The theme for this year’s ASL Classes is “Accessibility,” which led ASL Instructor Sarah Hauser to develop a wide variety of experiences in her curriculum. In multi-part Workshop Ms. Hauser taught over the past few weeks, students got an opportunity to experience a simulation of what it would be like to be DeafBlind, and how they, as students, could help someone they encounter who has these physical challenges.
Part 1 of Workshop
Having taken a semester of DeafBlind interpreting, Ms. Hauser decided to provide her students with a DeafBlind Workshop. In the first part of the workshop, the students wore goggles that were treated to simulate aspects of low vision and blindness, including:
- tunnel vision, associated with Usher’s Syndrome, a very common DeafBlind illness
- low vision
She then set up five work stations around the room so the students could experience what it would be like to try to perform everyday actions with vision loss. The students found it quite challenging to do such activities as unlocking combination locks, sorting buttons by color and size, finding images within another image, measuring water, and determining what was in a box when their vision was obstructed.
Part 2 of Workshop
The next phase of the workshop was to experience what it would be like to be a person who was Deaf and Blind, and to be the guide for such an individual.
Before starting the Workshop, they discussed the need to follow COVID protocols. They also talked about how important it was to take the experience seriously so no one got hurt, and to trust and rely on their classmate guide. The classmates then paired up, each taking a blindfold and a pair of ear plugs. The students alternated being the guide.
Becoming the Guide
They learned that the proper etiquette to notify someone who is deaf and blind that they are willing to help is to tap the person gently on the shoulder. Next, they allowed that person to determine whether s/he preferred to put a hand on the guide’s shoulder and follow behind the guide, to hold the guide’s upper arm, or to wrap their arm through the guide’s arm and walk alongside.
When guiding the person, the guide should walk at an even, normal pace, giving the person enough space so they won’t bump into obstacles.
To help a DeafBlind person sit down, the guide puts the person’s hand on the back of the chair, so they can find where the chair is and seat him or herself.
The students alternated guiding each other around the room until they felt comfortable, before they attempted going down the stairs, or out onto the playground.
Going Down the Stairs
Some of the students found relying on another to go down the stairs very challenging.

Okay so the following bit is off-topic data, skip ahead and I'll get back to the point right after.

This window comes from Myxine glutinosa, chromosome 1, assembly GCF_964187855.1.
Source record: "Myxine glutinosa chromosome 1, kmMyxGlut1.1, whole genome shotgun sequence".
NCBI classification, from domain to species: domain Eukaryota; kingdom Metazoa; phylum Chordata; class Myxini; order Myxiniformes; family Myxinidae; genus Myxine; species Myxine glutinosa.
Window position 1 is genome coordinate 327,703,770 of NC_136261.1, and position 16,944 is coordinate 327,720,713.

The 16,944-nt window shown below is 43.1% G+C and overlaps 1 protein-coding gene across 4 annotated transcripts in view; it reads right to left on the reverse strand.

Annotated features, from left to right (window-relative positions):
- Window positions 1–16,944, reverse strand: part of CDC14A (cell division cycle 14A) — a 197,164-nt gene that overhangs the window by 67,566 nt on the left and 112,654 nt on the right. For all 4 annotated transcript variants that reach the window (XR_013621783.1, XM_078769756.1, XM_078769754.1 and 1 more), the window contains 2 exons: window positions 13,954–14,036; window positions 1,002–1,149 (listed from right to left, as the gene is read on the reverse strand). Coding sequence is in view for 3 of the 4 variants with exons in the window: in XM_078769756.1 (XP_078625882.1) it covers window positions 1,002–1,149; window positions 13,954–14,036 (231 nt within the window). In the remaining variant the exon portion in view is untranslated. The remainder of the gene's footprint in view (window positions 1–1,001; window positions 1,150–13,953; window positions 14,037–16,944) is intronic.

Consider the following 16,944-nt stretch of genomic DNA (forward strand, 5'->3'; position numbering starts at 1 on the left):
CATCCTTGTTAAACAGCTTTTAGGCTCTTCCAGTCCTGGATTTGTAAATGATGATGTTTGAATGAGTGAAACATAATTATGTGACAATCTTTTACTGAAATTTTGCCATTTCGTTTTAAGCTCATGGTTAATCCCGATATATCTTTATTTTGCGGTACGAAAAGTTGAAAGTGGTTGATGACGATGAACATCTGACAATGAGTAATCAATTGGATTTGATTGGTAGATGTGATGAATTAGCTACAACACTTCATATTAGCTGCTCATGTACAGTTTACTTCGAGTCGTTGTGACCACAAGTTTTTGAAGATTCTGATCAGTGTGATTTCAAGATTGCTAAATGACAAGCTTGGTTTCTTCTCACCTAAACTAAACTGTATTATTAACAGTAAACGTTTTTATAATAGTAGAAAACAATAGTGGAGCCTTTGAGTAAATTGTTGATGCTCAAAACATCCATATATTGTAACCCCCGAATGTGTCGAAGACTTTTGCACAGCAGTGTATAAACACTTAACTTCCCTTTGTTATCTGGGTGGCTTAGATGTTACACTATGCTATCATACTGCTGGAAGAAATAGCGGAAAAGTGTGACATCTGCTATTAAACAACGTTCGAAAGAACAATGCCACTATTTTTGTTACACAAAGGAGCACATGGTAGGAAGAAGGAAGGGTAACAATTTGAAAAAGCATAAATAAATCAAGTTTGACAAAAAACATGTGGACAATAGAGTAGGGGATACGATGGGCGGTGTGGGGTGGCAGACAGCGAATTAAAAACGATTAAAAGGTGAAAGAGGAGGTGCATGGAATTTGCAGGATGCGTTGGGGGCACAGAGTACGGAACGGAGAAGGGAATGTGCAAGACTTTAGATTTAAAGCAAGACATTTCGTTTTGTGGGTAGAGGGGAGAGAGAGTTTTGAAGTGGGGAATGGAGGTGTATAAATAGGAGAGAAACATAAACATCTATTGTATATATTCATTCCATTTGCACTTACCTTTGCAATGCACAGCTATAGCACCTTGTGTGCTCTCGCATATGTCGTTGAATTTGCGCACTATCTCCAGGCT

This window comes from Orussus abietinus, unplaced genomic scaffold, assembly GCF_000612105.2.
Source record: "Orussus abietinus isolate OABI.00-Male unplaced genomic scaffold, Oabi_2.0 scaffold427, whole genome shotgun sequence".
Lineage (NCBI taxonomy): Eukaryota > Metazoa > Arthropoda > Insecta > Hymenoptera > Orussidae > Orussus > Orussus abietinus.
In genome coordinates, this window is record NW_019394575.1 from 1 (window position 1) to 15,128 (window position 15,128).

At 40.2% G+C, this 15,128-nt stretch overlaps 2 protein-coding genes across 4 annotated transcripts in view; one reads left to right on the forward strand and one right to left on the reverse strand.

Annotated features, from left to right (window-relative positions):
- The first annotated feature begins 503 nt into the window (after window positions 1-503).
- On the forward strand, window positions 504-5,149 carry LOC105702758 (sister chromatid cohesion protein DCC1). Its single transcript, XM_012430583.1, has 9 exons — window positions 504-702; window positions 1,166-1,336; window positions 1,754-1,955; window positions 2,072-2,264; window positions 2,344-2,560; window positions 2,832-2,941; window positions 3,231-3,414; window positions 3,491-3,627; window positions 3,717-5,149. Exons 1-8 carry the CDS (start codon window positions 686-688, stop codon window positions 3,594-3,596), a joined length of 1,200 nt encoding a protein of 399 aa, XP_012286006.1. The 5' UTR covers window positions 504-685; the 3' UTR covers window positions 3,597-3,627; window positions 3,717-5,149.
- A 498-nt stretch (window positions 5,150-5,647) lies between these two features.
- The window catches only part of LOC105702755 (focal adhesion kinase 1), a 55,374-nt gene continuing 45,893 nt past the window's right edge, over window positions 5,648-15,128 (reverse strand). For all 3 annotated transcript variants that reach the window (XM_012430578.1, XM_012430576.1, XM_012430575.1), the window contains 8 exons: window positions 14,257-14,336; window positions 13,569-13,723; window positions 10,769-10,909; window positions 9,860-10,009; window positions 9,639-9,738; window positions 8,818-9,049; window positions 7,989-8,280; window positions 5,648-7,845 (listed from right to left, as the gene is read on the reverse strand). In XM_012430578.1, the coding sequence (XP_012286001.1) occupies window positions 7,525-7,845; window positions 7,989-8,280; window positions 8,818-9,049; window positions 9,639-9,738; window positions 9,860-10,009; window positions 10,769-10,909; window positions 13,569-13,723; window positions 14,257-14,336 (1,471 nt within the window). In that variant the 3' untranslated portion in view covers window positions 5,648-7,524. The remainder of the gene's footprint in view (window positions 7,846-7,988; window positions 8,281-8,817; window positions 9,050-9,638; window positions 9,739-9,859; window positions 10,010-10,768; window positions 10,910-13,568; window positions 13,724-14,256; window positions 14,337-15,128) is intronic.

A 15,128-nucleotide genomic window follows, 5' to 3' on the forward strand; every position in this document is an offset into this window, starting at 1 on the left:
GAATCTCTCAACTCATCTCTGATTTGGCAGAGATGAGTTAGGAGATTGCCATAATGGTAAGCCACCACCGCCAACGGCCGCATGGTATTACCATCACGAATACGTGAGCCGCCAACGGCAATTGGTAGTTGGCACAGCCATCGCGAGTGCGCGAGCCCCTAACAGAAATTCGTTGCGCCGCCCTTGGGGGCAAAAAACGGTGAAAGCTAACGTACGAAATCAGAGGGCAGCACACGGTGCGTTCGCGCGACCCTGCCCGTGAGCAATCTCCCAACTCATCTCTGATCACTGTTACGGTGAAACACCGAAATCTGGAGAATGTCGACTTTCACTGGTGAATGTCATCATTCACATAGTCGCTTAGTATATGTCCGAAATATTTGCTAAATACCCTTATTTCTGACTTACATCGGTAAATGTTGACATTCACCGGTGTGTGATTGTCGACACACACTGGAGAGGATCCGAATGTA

To help a DeafBlind person descend the stairs, you take them to the edge of the stairs, stop, and take their hand to put it on the railing. Then, the guide descends one step and stops, until the person they are guiding goes down that step. The guide then steps down one more stair, and so on.
If these steps are followed, both the guide and the DeafBlind person can both get down a set of stairs safely.
Every class took their assignment very seriously, and they all felt they got a lot out of the Deaf Blind Workshop.
Excerpts from students’ post-workshop essays:
- “It can also be hard not to hear when people are talking because it makes you feel like they are talking about you.” ~Lexi Gagner
- “A daily problem that DeafBlind people face that I got from this workshop is having to use more of their senses instead of their eyesight. A DeafBlind person would also need a professional guide.” ~ Lamar Bennett
- “The word thing of all was trying to walk outside, trying to step over the barrier. I had Mi’Year as my guide. He was a good guide because he didn’t lead me into a door or fall down the stairs.” ~Derrick Crawford
- “During the water station I had mixed emotions. I was nervous I might spill the water. I was curious to see what would happen. I was proud of myself because I got really close to how much water should be in the container. I was uncomfortable because I got wet. At the end I realized how hard it was to be blind.” ~ Julian
- “The most challenging activity in the workshop was when we had to solve locks while half blind. It was very difficult to do, it was so hard to the point where we didn’t even finish. After doing the activity it make me think, “This is how hard [it is for] DeafBlind people [to] live in the world,” and I was grateful to know the fact that I can hear and see.” ~ Caleb Hall
Ms. Hauser wishes to thank Ms. Eaker, Ms. Fouchie and Ms. Hamilton for pushing into the workshop classes to make sure everyone remained safe throughout the class.
For more about Hope Hall’s ASL Program, CLICK HERE to view a video from the ASL class’ “Around Town” Unit.